Let's play a game. Stevie Clark had three separate incidents that led to his dismissal. If you weren't familiar with the situations, could you pair the incident to the punishment?

Can you pair the incident with the punishment?
1. Team rules violation A. Dismissed from team
2. Arrested for marijuana B. Suspended one game
3. Arrested for peeing out of a car window C. Indefinitely suspended & sent home from tournament, missed four games.
Answer: 1=C, 2=B, 3=A

Clark was indefinitely suspended following an incident while the team was in Orlando for the Old Spice Classic. Officially Stevie's infraction was breaking unspecified team rules, but rumors swirled the incident was drug related. At first it was unclear just how much time Stevie would miss, but Clark was in the lineup by the time the Cowboys got back to regular season play.

One month later Clark was arrested for the possession of marijuana. It was clear that Stevie had a problem and something needed to be done.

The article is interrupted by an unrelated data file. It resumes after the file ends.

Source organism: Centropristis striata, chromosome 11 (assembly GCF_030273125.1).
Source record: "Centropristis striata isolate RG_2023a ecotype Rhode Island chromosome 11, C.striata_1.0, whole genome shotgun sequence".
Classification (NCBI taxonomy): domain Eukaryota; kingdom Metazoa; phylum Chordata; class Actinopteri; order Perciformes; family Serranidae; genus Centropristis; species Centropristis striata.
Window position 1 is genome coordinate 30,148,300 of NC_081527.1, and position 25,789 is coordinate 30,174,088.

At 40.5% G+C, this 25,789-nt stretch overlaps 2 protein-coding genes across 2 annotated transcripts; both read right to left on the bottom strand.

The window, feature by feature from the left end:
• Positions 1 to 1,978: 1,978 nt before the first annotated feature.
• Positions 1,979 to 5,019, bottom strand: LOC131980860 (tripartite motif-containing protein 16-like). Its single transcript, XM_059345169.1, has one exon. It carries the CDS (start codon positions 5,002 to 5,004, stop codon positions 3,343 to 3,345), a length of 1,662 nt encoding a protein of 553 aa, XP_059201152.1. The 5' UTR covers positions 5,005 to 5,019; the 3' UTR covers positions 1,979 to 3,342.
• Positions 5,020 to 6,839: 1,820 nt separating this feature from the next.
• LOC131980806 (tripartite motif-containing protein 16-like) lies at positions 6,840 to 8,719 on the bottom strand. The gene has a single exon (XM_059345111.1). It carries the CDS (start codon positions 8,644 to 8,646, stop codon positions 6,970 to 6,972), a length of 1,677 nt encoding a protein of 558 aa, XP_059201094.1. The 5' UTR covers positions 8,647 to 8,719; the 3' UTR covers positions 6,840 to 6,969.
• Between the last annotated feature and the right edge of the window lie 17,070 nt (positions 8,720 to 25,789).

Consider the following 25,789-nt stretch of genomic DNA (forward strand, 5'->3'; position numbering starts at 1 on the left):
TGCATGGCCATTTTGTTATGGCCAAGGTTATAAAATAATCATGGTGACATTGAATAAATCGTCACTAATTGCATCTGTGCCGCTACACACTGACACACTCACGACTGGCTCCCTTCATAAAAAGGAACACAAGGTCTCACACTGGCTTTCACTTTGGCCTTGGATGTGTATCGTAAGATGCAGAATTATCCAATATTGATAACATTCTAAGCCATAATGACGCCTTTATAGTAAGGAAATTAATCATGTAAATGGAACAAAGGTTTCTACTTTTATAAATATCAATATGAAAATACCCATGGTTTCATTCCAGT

Ford's response was to sit Clark for one game. One game!

It boggles the mind that the punishment would be less severe for the second offense that's much more serious, and comes on the heals of the first incident.

One month later Clark was arrested again. This time for peeing out the window of a moving vehicle. As ridiculously infantile as that is, as an isolated incident it's more embarrassing than it is a big deal. It wasn't an isolated incident though, and Oklahoma State had little choice in dismissing him from the team. A harsh punishment compared to the slap on the wrist before.

Ultimately Stevie is responsible for his own actions, but where was the leadership? Ford's mindset of "it's never my fault" bled into this team, and it cost Stevie Clark his career as a Cowboy.

It's inexplicable how a team can come out of a timeout looking confused, let alone it happening in back to back games

Ford's lack of discipline spilled onto the court as well. Marcus Smart had a tough day against K-State, and his emotions got the better of him. After kicking a chair, Smart stormed off as if headed to the locker-room. Marcus eventually returned and was put back in the game like nothing even happened.

"I think he did get a little frustrated, and I'm anxious to see if it was justified," Ford said after the game.

Justified or not, you can't let a player openly throw a temper-tantrum and just sit there like, "wow, this clipboard got really interesting all of a sudden."